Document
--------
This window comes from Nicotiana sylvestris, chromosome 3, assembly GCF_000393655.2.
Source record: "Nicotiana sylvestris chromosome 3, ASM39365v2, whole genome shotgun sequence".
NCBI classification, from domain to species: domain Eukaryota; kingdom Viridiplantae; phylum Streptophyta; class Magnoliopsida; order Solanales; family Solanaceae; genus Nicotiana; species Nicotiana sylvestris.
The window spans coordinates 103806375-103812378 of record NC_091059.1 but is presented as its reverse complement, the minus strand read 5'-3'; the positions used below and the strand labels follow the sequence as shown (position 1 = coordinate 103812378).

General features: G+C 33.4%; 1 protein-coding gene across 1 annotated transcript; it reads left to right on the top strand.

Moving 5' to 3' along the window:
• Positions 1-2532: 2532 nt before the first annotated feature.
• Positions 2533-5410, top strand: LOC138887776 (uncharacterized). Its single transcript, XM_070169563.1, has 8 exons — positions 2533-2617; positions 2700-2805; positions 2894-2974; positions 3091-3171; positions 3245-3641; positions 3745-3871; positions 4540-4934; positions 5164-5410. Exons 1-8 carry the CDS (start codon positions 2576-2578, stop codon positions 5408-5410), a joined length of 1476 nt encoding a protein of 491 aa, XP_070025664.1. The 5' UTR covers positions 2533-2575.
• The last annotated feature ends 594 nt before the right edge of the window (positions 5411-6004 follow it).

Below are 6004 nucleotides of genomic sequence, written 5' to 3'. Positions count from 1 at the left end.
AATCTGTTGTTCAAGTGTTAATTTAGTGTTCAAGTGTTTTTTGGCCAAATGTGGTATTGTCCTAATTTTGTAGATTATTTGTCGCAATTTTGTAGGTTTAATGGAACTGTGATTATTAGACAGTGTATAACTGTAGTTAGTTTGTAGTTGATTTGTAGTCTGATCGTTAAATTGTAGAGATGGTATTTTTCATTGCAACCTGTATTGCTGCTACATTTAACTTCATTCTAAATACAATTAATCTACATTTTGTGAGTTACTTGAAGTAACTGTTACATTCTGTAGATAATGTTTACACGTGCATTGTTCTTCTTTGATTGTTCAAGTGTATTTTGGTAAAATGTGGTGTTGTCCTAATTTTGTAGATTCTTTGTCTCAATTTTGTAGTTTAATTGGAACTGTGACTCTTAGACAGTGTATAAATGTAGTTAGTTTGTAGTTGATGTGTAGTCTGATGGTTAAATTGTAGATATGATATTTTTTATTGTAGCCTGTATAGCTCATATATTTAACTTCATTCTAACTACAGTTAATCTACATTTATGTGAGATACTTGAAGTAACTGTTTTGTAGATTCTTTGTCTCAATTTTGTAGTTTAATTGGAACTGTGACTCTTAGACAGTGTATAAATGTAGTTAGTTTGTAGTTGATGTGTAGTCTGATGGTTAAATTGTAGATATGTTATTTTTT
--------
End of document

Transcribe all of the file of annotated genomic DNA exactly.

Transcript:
This window comes from Nicotiana sylvestris, chromosome 3, assembly GCF_000393655.2.
Source record: "Nicotiana sylvestris chromosome 3, ASM39365v2, whole genome shotgun sequence".
NCBI classification, from domain to species: domain Eukaryota; kingdom Viridiplantae; phylum Streptophyta; class Magnoliopsida; order Solanales; family Solanaceae; genus Nicotiana; species Nicotiana sylvestris.
The window spans coordinates 103806375-103812378 of record NC_091059.1 but is presented as its reverse complement, the minus strand read 5'-3'; the positions used below and the strand labels follow the sequence as shown (position 1 = coordinate 103812378).

General features: G+C 33.4%; 1 protein-coding gene across 1 annotated transcript; it reads left to right on the top strand.

Moving 5' to 3' along the window:
• Positions 1-2532: 2532 nt before the first annotated feature.
• Positions 2533-5410, top strand: LOC138887776 (uncharacterized). Its single transcript, XM_070169563.1, has 8 exons — positions 2533-2617; positions 2700-2805; positions 2894-2974; positions 3091-3171; positions 3245-3641; positions 3745-3871; positions 4540-4934; positions 5164-5410. Exons 1-8 carry the CDS (start codon positions 2576-2578, stop codon positions 5408-5410), a joined length of 1476 nt encoding a protein of 491 aa, XP_070025664.1. The 5' UTR covers positions 2533-2575.
• The last annotated feature ends 594 nt before the right edge of the window (positions 5411-6004 follow it).

Below are 6004 nucleotides of genomic sequence, written 5' to 3'. Positions count from 1 at the left end.
AATCTGTTGTTCAAGTGTTAATTTAGTGTTCAAGTGTTTTTTGGCCAAATGTGGTATTGTCCTAATTTTGTAGATTATTTGTCGCAATTTTGTAGGTTTAATGGAACTGTGATTATTAGACAGTGTATAACTGTAGTTAGTTTGTAGTTGATTTGTAGTCTGATCGTTAAATTGTAGAGATGGTATTTTTCATTGCAACCTGTATTGCTGCTACATTTAACTTCATTCTAAATACAATTAATCTACATTTTGTGAGTTACTTGAAGTAACTGTTACATTCTGTAGATAATGTTTACACGTGCATTGTTCTTCTTTGATTGTTCAAGTGTATTTTGGTAAAATGTGGTGTTGTCCTAATTTTGTAGATTCTTTGTCTCAATTTTGTAGTTTAATTGGAACTGTGACTCTTAGACAGTGTATAAATGTAGTTAGTTTGTAGTTGATGTGTAGTCTGATGGTTAAATTGTAGATATGATATTTTTTATTGTAGCCTGTATAGCTCATATATTTAACTTCATTCTAACTACAGTTAATCTACATTTATGTGAGATACTTGAAGTAACTGTTTTGTAGATTCTTTGTCTCAATTTTGTAGTTTAATTGGAACTGTGACTCTTAGACAGTGTATAAATGTAGTTAGTTTGTAGTTGATGTGTAGTCTGATGGTTAAATTGTAGATATGTTATTTTTT